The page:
The U.S. dollar turned higher on Friday, spurred off its early losses by a U.S. inflation report uptick.» Read More
The yen pushed higher against the euro and dollar on Wednesday, extending gains from the previous day, when monetary easing from Bank of Japan fell short of some expectations for faster, more aggressive action.
For the first time in recent years, policymakers don't have a major financial crisis to grapple with at this year's World Economic Forum (WEF), which gets under way on Wednesday.
The yen soared 1 percent against the dollar and euro on Tuesday after the Bank of Japan said its open-ended commitment to buy assets would kick in only next year.
U.S. Treasury debt prices were trading little changed as a U.S. Republican proposal for a limited rise in the debt ceiling curbed demand for safe-haven assets.
European shares closed flat on Tuesday as shares of Deutsche Bank weighed heavily on Germany's DAX Index after rumors that the German financial sector regulator had asked it to simulate a split of investment banking and retail operations.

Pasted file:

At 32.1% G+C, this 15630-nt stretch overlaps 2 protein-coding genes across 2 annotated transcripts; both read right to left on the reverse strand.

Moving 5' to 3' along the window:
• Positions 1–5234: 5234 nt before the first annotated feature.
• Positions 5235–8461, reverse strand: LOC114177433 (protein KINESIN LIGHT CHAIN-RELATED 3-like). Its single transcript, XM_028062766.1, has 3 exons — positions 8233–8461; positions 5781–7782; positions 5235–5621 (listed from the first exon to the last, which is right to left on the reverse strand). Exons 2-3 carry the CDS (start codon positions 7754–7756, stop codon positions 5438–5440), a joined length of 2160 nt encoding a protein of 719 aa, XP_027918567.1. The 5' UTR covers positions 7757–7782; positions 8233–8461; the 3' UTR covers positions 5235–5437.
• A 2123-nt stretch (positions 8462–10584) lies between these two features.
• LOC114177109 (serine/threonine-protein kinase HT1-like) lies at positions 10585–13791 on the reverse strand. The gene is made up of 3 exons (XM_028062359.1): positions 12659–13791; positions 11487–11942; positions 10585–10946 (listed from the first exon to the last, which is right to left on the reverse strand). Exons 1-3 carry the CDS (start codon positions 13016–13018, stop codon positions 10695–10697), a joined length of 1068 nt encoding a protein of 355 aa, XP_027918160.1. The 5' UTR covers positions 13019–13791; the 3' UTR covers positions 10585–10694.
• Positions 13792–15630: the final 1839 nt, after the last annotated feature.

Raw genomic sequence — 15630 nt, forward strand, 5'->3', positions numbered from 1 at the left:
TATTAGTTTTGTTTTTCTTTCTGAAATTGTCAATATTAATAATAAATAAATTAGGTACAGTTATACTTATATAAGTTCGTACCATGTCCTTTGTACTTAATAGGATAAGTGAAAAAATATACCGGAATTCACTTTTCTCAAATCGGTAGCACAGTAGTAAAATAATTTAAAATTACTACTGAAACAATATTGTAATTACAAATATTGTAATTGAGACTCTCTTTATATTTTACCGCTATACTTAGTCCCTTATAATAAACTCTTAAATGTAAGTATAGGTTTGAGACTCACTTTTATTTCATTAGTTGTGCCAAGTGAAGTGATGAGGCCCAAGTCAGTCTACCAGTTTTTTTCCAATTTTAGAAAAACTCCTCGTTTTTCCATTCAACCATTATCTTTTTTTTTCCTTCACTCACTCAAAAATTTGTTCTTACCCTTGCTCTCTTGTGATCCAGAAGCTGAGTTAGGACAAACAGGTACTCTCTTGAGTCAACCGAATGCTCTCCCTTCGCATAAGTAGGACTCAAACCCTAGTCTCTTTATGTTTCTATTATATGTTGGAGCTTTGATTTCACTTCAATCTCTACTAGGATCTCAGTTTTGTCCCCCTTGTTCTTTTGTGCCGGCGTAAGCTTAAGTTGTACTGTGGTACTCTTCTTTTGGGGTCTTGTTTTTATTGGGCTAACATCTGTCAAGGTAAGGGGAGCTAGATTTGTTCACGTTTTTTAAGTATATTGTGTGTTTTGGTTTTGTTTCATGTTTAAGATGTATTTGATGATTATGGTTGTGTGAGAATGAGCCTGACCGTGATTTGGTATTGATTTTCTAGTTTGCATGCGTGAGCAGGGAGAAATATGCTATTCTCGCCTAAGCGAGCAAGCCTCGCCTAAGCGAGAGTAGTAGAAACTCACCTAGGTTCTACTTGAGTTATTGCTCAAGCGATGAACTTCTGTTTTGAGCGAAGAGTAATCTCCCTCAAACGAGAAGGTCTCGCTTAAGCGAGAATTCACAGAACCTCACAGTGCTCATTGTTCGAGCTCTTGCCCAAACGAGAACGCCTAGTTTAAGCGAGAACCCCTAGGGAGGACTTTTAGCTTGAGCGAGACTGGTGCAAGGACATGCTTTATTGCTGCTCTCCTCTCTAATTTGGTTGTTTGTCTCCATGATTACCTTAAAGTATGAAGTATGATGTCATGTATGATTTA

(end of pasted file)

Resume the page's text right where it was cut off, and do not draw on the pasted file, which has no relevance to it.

The EU's economic and monetary affairs commissioner Olli Rehn has told CNBC that he backs the idea of granting an extension to Ireland and Portugal on their bailout loans.
David Bloom, global head of foreign exchange strategy at HSBC, tells CNBC that sterling will come under substantial pressure in 2013.
European companies are under mounting pressure to come clean about overpriced acquisitions after regulators found that losses taken on past deals were suspiciously low. The FT reports.
The yen briefly fell against the dollar on Tuesday after the Bank of Japan surprised markets by adopting an open-ended commitment to buy assets, but later regained ground as the new scheme for additional purchases only comes into effect next year.
European shares closed higher on Monday, managing to hold onto earlier gains as investor sentiment was buoyed by an agreement among U.S. Republicans on Friday to extend the debt ceiling for three months.
Traders backed off short yen positions ahead of a key Bank of Japan meeting, and Iceland's finance minister looks at the euro zone and wants in.
Europe's economies and markets have nothing to fear from the defeat of Chancellor Angela Merkel's party in German regional elections this weekend as the euro zone crisis will be on hold until Germany's national elections in September, analysts told CNBC on Monday.
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